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Comedy is hard because wokeism has moved almost beyond satire. This has required me to take seriously Melbourne’s Enterprise Professor Bruce Pascoe, the ABC’s favourite Aborigine. For example, he’s been advocating that we meat-eaters cut planet-wrecking CO2 emissions by gathering roadkill for the table.

My 500th essay went up on Quadrant Online last week, all searchable on my public archive. Years ago I had in mind retiring at the 500th, but doing these things is a nice hobby for an 83-year-old in his lean and slippered pantaloon, so I’ve re-set the target to 1000.

My first QO essay was on January 30, 2012, titled, “Sinking, sinking not: Tuvalu”. Climate lies are so entrenched that in my 501st essay 12 years later, I’m still pointing out that Tuvalu’s area is expanding.[1] Even Russ Skelton’s RMIT/ABC Fact Check has joined me to combat the ‘drowning islanders’ meme. My piece included some mirthy material from the 2009 Copenhagen climate conference:

Ian Fry, Tuvalu’s lead negotiator, told delegates, “I woke up this morning crying, and that’s not easy for a grown man to admit, the fate of my country rests in your hands.” As he said this, his eyes again filled with tears, and mortified delegates applauded him wildly. Later, some nark noticed that he was not from Tuvalu at all, in fact he is a lawyer from Queanbeyan, Canberra’s next-door neighbour. He’s an ex-Greenpeace liaison officer and specialises in island nations…

As for the Maldives, which I also discussed, it’s a low-lying island group and home to low liars. In 2009 its prime minister and cabinet donned scuba gear for a meeting six metres underwater, recorded by waterlogged paparazzi for gullible Western media such as the ABC, which fed the video to its million-plus subscribers. The ministers used waterproof crayons to scrawl their pleas for funding. As Prime Minister Mohamed Nasheed put it,

Well that’s the bottom line isn’t it – under water. That’s where we will end up. In many senses that might be where we will be having our cabinet meetings in the future.

The same Islamic government was into public floggings of women who had extra-marital sex. As I wrote, “An out-of-wedlock birth is sufficient evidence, hence floggings normally involve the new mothers. The fathers are more or less exempt. Flogging appears to be prevalent, judging by a local comment that for 140 women flogged, there would be only a couple of men.” Read that one here.

Somehow the Maldives with its quaint traditions hasn’t drowned. In fact a check on tourist arrivals reveals a 200,000 monthly record last December. Most jetted in to Velana International Airport, feeding out to 13 domestic airports for “a combination of water villas, white sand beaches, adventurous water sports, and a great landscape,” as the travel wholesalers put it. Why not make like Brittany Higgins, who celebrated her $2.4 million payoff from the Labor government by heading there a palm-fringed frolic with swain David Sharaz. A honeymoon package ex-Melbourne can run you around $30,000.

Looking back at the 2009 underwater cabinet, I’d suggest you take 2024’s climate porn with a tablespoon of salt – especially anything from Tim Flannery’s Climate Council.

Enough already about the climate apocalypse. In my early Quadrant days I was happiest writing stories about the Cold War of 1946-89. I grew up in an advanced Communist household. We were certain that the Marx-predicted uprising of the masses was just around the corner in Perth, led by the proletariat of Fremantle.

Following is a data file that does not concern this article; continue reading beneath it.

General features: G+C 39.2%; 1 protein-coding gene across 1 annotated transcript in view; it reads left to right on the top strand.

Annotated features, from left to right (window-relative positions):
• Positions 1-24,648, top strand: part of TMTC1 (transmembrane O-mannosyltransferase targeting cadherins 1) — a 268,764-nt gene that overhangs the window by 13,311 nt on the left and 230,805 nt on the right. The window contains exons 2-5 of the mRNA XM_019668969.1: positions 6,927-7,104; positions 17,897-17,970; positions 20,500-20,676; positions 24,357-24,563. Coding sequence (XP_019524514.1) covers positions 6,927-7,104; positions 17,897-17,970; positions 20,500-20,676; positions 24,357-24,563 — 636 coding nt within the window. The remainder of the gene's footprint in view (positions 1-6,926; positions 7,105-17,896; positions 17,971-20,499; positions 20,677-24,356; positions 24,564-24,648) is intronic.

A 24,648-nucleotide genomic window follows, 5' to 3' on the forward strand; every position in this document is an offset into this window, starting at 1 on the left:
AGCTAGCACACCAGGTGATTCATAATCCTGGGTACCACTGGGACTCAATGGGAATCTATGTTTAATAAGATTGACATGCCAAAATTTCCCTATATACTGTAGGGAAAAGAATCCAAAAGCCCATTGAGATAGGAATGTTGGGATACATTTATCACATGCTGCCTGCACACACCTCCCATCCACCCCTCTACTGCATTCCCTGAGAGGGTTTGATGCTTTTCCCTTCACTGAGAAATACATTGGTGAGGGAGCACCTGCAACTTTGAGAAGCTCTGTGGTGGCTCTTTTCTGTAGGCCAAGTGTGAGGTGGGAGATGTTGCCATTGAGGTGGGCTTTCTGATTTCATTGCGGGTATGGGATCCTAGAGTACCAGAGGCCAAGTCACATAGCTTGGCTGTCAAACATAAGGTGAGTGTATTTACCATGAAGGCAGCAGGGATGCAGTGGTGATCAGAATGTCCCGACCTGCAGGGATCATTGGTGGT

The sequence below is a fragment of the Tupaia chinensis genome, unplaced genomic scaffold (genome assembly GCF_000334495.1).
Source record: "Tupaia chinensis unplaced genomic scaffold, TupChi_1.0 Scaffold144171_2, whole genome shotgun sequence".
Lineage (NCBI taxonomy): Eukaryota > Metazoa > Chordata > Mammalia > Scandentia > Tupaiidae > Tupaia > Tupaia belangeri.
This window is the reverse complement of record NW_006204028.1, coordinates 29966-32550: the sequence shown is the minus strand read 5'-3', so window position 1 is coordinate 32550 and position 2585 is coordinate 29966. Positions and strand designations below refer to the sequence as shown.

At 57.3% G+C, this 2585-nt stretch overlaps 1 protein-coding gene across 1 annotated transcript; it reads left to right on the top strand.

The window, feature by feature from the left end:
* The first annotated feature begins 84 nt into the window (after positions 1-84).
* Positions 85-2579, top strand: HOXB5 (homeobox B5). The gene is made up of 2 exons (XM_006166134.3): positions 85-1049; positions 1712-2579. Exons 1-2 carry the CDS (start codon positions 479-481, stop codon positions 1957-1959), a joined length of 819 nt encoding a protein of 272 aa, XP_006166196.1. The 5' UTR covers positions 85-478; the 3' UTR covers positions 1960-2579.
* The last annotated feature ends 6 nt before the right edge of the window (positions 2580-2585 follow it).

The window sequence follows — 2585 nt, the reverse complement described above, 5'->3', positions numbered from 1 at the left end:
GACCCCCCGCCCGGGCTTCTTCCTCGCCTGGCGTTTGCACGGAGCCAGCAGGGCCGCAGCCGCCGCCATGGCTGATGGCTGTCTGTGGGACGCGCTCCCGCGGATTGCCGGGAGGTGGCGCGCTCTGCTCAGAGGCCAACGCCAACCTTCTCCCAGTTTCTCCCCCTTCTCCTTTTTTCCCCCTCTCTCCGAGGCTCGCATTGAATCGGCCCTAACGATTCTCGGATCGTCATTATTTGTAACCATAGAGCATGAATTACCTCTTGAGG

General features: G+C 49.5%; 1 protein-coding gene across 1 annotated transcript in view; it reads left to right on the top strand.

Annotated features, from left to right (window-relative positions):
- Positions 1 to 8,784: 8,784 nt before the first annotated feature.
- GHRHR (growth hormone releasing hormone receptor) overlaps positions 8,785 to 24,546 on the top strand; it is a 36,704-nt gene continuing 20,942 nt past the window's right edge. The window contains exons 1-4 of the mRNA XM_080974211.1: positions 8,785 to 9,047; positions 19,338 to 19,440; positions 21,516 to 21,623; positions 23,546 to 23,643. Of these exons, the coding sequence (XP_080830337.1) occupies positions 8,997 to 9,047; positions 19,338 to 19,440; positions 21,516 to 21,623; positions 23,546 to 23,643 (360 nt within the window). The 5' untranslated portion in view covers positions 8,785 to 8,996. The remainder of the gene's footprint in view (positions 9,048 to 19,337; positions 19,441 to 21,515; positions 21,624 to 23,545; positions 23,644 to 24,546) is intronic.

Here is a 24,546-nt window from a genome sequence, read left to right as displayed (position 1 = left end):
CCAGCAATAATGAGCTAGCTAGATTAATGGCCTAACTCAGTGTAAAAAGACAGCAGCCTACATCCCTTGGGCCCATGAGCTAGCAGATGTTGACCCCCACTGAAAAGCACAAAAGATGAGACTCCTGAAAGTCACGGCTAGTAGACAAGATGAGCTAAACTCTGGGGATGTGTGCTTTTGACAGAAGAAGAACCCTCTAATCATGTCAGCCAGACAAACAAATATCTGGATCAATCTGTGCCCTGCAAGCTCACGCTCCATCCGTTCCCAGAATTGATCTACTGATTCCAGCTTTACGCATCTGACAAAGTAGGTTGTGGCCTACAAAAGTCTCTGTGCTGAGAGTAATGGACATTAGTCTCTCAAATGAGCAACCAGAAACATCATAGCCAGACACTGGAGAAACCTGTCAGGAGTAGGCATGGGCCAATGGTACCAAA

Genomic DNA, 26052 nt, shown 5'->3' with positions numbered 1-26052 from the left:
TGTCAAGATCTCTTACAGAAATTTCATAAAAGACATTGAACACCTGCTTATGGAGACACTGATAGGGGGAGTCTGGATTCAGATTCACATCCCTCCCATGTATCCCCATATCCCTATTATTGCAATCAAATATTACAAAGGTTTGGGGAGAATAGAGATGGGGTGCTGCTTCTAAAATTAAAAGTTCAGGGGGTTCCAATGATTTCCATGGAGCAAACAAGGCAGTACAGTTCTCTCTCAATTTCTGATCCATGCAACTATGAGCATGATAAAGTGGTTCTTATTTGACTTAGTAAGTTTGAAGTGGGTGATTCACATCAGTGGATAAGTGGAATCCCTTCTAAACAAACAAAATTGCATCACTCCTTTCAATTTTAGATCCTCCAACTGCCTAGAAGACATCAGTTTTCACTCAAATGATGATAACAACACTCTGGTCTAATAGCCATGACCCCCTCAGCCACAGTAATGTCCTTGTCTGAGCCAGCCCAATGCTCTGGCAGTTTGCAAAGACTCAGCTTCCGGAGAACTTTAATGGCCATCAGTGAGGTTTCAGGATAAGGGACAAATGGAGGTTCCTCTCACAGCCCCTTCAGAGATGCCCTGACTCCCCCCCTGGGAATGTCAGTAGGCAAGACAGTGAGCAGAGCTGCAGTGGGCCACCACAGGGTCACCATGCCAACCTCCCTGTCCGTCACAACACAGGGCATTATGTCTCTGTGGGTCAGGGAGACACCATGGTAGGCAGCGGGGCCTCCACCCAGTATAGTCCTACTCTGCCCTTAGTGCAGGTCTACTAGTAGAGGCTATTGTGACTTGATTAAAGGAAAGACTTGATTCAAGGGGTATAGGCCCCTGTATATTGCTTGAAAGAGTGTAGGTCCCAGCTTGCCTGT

While still in short pants I helped Joseph Stalin gather his 600 million petitioners for a “Five Power Peace Pact”, and told the tale 63 years later.

Did Mr A.T. Jelly, probably of Nedlands, Perth, play some small role in 1952 in ameliorating Cold War tensions and bringing about a more peaceful world? He was walking along the Stirling Highway footpath near the then State Saw Mills, and I, as an 11-year-old, blocked his way. I presented him with a petition for a Five Power Peace Pact between the US, UK, France, the Soviet Union and China. I explained why it was a good idea, and he became about my tenth signatory that morning.[2]
I was a keen collector of signatures, so keen that I won the prize from the Eureka Youth League and/or its parent the Communist Party of Australia. The big prize! I became the sole delegate from Perth’s Junior Eureka Youth League (JEYL) to Sydney’s Youth Carnival for Peace & Friendship.

At this distance it is safe to make a confession. I did forge 10-15% of my signature tally, enough to knock my sister, 12, out of the short-list for the prize. My parents, inspecting my petition sheets, immediately queried the authenticity of “Mr Jelly”. Mr Jelly’s signature was authentic. I was righteously indignant. Even today I notice two Jelly families in Perth’s White Pages, possibly Mr A.T. Jelly’s descendants.

Read that one here.

My train ride to the Peace Festival furnished me with another essay How the Truth Went Begging. This was about the Aborigines begging at Nullarbor sidings for food and shillings. They also sold me one of their hot-wired boomerangs, by that I mean with scorched-in designs.

These pitiable families (above), hoisting sickly babies at us and accompanied by starving dogs, were a national and international blot on Australia’s reputation for decades.  But things are not always as they seem, as I discovered through the archival records of Protectors and civil servants[3]. The Aborigines, doing fine on rations, supplies and bush tucker, would strip off their government-issue togs, hang them on trees and change into filthy rags to humbug the train travellers. This had been their modus operandum since the line opened in 1917. The easy spoils even lured Aborigines down from central Australia, notwithstanding their much-remarked attachment to “Country”. By way of contrast, away from the railway line Aborigines “earnt good wages” from farmers and pastoralists. As WA Protector A.O.Neville told the 1937 national conference,